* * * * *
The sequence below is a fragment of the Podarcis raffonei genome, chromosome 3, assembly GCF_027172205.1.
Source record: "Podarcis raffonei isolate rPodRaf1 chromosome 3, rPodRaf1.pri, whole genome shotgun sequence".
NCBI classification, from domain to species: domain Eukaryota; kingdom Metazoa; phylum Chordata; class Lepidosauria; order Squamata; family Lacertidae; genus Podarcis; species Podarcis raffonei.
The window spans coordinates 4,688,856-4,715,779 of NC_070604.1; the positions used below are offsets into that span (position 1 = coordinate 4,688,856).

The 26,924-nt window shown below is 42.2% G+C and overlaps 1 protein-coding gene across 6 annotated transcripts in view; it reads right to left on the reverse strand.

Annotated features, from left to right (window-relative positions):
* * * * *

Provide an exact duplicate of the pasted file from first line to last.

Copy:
The sequence below is a fragment of the Podarcis raffonei genome, chromosome 3, assembly GCF_027172205.1.
Source record: "Podarcis raffonei isolate rPodRaf1 chromosome 3, rPodRaf1.pri, whole genome shotgun sequence".
NCBI classification, from domain to species: domain Eukaryota; kingdom Metazoa; phylum Chordata; class Lepidosauria; order Squamata; family Lacertidae; genus Podarcis; species Podarcis raffonei.
The window spans coordinates 4,688,856-4,715,779 of NC_070604.1; the positions used below are offsets into that span (position 1 = coordinate 4,688,856).

The 26,924-nt window shown below is 42.2% G+C and overlaps 1 protein-coding gene across 6 annotated transcripts in view; it reads right to left on the reverse strand.

Annotated features, from left to right (window-relative positions):